Tokyo market rising despite negative signs


The Tokyo stock market is refusing to take a breather, shrugging off worries about a raft of unnerving developments both at home and abroad.

The market’s leading concerns — selloffs of information and communications issues and the sudden shift in power at home — have gone largely unheeded.

The technology-heavy Nasdaq composite index has tumbled repeatedly on Wall Street in recent months, sending Hikari Tsushin, Softbank and other information and technology issues reeling in the Tokyo market as well.

Still, the Tokyo market opened the new fiscal year on an upbeat note, with the benchmark 225-issue Nikkei average staying well above the psychologically important 20,000 level.

The key market gauge appears poised to test the 22,000 level this summer, which it has not done since July 1996.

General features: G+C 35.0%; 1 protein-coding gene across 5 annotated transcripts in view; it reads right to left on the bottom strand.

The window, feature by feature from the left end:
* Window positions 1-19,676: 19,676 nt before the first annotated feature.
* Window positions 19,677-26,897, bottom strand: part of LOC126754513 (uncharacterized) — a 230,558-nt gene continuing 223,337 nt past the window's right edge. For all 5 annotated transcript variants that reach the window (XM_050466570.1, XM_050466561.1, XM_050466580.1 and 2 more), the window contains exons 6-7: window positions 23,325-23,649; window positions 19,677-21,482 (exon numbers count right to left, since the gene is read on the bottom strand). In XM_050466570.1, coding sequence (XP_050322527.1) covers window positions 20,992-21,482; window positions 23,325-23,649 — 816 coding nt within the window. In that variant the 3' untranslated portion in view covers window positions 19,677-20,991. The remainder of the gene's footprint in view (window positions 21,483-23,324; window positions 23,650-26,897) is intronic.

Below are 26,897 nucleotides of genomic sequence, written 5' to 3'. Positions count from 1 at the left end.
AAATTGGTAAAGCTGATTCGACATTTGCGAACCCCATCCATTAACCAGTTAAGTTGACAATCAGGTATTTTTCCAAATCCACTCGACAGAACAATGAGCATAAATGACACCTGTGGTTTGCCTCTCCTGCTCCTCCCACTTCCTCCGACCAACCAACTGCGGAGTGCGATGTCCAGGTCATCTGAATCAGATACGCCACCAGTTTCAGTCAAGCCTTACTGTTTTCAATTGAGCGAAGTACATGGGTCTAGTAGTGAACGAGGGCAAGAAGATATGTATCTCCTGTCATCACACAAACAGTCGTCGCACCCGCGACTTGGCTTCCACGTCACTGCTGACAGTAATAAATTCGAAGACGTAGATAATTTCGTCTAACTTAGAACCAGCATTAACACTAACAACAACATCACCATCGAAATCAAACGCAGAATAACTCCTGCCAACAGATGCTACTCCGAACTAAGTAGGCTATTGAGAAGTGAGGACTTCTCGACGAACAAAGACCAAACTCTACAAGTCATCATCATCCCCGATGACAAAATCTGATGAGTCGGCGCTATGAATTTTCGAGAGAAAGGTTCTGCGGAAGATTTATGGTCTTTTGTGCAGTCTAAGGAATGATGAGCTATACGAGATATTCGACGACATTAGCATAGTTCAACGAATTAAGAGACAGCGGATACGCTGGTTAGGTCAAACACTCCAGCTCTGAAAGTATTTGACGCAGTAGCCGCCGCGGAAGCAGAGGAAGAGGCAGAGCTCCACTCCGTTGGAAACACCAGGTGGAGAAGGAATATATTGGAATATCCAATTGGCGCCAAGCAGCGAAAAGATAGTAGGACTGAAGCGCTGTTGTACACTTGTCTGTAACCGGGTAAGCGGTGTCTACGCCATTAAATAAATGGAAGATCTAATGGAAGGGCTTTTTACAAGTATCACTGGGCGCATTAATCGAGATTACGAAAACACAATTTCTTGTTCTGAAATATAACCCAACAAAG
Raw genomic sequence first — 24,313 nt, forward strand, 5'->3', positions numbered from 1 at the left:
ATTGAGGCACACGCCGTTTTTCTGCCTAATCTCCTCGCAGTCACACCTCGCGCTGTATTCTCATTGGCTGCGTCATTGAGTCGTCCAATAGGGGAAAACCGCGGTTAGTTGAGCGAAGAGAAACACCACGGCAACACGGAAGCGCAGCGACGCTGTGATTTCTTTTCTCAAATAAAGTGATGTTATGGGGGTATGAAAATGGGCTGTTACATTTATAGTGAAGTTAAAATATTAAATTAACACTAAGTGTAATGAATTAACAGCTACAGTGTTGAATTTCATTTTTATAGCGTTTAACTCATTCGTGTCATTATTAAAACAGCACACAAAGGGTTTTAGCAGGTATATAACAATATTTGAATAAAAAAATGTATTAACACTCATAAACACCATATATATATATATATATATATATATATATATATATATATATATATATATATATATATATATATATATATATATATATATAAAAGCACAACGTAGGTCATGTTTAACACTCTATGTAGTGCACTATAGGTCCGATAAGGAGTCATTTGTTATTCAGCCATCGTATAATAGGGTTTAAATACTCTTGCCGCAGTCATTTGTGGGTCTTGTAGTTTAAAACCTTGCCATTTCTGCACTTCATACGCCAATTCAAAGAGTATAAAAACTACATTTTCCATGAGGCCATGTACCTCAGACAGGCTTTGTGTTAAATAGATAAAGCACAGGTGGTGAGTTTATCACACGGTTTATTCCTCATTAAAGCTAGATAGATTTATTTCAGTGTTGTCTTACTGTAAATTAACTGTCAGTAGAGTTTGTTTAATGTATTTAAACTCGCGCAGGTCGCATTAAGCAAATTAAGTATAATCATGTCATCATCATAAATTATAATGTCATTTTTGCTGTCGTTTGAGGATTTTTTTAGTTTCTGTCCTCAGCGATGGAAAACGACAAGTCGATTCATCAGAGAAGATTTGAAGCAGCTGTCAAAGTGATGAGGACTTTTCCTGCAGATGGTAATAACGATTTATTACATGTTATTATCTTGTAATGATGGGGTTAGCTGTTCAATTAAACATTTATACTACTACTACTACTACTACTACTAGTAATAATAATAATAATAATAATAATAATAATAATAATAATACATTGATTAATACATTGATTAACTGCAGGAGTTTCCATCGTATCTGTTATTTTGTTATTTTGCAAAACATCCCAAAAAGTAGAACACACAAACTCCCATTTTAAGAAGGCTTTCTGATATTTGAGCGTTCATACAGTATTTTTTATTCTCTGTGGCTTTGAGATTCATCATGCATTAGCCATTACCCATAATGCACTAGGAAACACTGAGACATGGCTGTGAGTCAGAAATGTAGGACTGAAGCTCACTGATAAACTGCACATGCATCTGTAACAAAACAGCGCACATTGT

Viewed from a longer perspective, the corrections that New York shares have come through are a positive development for the U.S. economy.

The downturn in the high-flying shares has helped keep the U.S. economy from overheating and eased upward pressure on interest rates.

The yield on the 30-year U.S. Treasury bond fell below the 5.7 percent level Monday for the first time in 11 months.

The Tokyo market is catching wind of a surprisingly robust stream of corporate earnings reports on the January-March quarter, due out next week and beyond.

There appears a good chance the long-battered information and communications issues will rebound soon.

The listing of potentially promising issues set for late this month could prompt investors to shift their attention to undercapitalized growth-oriented issues.

The market has reacted calmly to the appointment of Yoshiro Mori to succeed the ailing Keizo Obuchi as prime minister.

With an eye on the imminent dissolution of the Lower House, many investors could step up purchases in search of quick profits.

The uptrend in share prices could then gather momentum, riding on a growing wave of buying by individual investors.

Attention is focusing on an anticipated switch away from the government-run postal savings system and into the stock market.